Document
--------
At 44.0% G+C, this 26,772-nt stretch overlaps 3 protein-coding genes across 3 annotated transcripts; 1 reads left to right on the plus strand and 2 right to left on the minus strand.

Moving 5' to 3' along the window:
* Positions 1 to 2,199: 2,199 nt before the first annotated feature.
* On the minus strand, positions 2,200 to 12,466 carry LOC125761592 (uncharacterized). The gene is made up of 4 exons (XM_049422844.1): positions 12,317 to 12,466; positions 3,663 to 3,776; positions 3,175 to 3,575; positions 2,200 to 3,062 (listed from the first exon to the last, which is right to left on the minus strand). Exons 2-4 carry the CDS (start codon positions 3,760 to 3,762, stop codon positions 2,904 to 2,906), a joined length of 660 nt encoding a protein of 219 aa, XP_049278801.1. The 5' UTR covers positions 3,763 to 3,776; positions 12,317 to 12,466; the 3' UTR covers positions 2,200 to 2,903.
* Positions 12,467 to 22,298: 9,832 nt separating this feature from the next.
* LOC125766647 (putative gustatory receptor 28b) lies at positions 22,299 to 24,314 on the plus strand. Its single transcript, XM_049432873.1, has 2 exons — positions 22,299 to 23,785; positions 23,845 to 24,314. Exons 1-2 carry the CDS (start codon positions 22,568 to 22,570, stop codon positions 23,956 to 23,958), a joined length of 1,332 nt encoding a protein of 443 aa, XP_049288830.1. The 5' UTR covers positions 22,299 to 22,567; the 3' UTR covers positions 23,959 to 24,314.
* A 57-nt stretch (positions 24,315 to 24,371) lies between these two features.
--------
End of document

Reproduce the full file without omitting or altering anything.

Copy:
At 44.0% G+C, this 26,772-nt stretch overlaps 3 protein-coding genes across 3 annotated transcripts; 1 reads left to right on the plus strand and 2 right to left on the minus strand.

Moving 5' to 3' along the window:
* Positions 1 to 2,199: 2,199 nt before the first annotated feature.
* On the minus strand, positions 2,200 to 12,466 carry LOC125761592 (uncharacterized). The gene is made up of 4 exons (XM_049422844.1): positions 12,317 to 12,466; positions 3,663 to 3,776; positions 3,175 to 3,575; positions 2,200 to 3,062 (listed from the first exon to the last, which is right to left on the minus strand). Exons 2-4 carry the CDS (start codon positions 3,760 to 3,762, stop codon positions 2,904 to 2,906), a joined length of 660 nt encoding a protein of 219 aa, XP_049278801.1. The 5' UTR covers positions 3,763 to 3,776; positions 12,317 to 12,466; the 3' UTR covers positions 2,200 to 2,903.
* Positions 12,467 to 22,298: 9,832 nt separating this feature from the next.
* LOC125766647 (putative gustatory receptor 28b) lies at positions 22,299 to 24,314 on the plus strand. Its single transcript, XM_049432873.1, has 2 exons — positions 22,299 to 23,785; positions 23,845 to 24,314. Exons 1-2 carry the CDS (start codon positions 22,568 to 22,570, stop codon positions 23,956 to 23,958), a joined length of 1,332 nt encoding a protein of 443 aa, XP_049288830.1. The 5' UTR covers positions 22,299 to 22,567; the 3' UTR covers positions 23,959 to 24,314.
* A 57-nt stretch (positions 24,315 to 24,371) lies between these two features.